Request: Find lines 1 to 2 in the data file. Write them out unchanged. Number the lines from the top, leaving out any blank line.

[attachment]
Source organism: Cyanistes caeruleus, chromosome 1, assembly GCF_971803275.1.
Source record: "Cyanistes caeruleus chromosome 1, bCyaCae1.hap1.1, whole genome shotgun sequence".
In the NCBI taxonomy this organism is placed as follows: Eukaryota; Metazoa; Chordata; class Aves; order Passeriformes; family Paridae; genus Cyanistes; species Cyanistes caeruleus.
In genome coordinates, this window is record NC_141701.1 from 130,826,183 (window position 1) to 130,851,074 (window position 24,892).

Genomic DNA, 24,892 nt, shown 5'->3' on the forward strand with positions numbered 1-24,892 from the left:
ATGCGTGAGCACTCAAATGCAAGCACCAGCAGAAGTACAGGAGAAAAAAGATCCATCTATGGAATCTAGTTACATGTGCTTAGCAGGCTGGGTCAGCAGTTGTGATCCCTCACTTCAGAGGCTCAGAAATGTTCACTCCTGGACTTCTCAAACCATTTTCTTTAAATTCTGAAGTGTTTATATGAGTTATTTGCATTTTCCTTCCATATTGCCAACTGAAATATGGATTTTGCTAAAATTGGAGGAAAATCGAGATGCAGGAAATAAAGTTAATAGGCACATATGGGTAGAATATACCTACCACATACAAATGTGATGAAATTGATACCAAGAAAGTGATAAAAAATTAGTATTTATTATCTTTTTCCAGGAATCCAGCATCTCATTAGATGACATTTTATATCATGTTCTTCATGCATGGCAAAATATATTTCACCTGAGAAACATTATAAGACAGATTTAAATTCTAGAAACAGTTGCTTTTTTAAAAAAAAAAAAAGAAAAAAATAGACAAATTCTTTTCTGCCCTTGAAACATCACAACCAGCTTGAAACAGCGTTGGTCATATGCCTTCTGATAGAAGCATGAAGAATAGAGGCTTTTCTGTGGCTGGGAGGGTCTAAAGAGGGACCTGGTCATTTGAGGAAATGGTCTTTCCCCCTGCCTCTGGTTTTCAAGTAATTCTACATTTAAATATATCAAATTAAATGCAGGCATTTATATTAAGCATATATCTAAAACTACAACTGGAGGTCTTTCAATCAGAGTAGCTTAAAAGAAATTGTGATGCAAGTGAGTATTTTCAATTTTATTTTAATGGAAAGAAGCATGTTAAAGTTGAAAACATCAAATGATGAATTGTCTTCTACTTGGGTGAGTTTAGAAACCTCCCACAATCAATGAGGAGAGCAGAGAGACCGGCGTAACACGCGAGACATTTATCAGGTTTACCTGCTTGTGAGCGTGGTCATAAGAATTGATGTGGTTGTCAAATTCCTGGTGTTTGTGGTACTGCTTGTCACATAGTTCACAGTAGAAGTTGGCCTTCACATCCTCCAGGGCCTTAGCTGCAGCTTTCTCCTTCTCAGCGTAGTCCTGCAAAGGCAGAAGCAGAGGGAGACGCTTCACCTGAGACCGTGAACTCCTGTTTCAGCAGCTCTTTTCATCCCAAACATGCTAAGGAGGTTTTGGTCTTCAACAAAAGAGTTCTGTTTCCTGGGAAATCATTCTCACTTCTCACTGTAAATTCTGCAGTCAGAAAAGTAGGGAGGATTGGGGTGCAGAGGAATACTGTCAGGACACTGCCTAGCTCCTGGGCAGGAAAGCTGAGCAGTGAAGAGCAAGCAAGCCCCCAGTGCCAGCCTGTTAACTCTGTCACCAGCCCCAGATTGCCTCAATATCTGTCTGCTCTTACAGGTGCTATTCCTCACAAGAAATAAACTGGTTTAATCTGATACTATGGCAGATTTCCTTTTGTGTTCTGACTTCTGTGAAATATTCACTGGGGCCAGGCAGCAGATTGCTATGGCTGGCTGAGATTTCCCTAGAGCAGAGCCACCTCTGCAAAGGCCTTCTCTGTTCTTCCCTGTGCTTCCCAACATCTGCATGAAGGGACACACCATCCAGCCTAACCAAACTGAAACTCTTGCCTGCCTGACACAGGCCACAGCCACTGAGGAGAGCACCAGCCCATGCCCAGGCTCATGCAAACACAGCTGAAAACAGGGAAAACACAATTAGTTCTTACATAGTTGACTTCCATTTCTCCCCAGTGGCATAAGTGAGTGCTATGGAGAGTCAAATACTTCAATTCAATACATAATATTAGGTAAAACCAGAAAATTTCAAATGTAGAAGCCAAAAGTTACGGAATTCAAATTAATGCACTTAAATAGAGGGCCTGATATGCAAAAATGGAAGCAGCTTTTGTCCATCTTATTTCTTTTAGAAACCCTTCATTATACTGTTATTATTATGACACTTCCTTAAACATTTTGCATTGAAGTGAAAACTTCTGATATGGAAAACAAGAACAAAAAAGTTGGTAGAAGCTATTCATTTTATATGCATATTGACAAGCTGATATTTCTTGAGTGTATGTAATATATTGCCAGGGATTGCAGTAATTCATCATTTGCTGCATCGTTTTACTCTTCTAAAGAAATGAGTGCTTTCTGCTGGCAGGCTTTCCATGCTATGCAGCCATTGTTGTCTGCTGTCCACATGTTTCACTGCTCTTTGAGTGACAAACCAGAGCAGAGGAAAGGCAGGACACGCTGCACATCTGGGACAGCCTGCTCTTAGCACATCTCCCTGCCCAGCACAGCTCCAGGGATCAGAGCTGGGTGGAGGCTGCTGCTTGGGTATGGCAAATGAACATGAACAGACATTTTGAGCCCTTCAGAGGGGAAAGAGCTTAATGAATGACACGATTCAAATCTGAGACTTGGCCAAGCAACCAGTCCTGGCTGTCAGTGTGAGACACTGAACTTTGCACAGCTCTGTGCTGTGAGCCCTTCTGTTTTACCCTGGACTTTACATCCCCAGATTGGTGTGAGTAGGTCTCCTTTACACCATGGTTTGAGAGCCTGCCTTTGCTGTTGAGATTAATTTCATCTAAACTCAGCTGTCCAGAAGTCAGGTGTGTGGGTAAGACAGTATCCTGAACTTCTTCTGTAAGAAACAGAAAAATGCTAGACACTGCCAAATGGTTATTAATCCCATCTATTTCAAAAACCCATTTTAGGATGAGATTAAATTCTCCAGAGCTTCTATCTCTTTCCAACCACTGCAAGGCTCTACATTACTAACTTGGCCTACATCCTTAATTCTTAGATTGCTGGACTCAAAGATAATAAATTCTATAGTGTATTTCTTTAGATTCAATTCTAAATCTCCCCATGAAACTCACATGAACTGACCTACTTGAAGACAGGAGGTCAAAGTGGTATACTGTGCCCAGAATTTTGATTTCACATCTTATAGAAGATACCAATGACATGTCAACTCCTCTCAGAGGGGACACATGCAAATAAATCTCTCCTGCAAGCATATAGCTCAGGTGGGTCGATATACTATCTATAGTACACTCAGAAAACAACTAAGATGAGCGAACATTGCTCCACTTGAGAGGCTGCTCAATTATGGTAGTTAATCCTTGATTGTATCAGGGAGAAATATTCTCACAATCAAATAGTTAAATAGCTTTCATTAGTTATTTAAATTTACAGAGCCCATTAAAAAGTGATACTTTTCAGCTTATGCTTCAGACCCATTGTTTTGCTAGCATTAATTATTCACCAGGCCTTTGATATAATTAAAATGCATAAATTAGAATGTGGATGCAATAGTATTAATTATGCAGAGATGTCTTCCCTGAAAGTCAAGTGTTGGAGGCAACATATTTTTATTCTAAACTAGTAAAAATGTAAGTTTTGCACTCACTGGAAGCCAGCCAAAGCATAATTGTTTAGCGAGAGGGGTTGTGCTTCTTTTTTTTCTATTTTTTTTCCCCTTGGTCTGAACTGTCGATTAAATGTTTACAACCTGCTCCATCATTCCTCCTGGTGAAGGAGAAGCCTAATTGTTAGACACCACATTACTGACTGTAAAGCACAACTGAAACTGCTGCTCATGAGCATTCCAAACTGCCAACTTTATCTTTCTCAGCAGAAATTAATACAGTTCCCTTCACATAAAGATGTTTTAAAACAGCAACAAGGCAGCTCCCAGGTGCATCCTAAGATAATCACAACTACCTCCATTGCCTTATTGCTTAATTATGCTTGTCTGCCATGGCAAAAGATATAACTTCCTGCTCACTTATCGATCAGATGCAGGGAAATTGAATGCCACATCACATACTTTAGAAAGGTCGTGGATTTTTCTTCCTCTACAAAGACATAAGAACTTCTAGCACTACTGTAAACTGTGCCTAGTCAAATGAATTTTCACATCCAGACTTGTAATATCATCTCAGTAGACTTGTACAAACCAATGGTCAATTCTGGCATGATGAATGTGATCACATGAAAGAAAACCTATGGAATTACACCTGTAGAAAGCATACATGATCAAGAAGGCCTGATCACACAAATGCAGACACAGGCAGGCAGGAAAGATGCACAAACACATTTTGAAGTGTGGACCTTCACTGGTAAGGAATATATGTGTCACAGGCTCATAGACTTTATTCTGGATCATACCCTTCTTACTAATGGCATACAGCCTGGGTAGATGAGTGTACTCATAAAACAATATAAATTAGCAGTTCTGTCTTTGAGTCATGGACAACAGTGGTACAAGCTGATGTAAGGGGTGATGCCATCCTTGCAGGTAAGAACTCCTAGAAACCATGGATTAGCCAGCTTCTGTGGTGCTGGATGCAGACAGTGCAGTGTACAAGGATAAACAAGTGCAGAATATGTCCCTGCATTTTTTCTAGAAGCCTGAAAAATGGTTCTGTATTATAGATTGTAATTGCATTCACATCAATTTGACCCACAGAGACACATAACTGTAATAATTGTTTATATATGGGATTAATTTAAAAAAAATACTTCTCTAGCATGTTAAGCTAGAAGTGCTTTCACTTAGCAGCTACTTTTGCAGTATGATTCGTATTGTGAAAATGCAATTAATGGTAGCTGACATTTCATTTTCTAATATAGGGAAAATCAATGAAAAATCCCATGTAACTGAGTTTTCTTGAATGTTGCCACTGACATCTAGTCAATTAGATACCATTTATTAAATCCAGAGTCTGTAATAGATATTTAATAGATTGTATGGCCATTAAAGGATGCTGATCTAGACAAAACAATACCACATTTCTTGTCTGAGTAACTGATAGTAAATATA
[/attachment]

Source organism: Cyanistes caeruleus, chromosome 1, assembly GCF_971803275.1.
Source record: "Cyanistes caeruleus chromosome 1, bCyaCae1.hap1.1, whole genome shotgun sequence".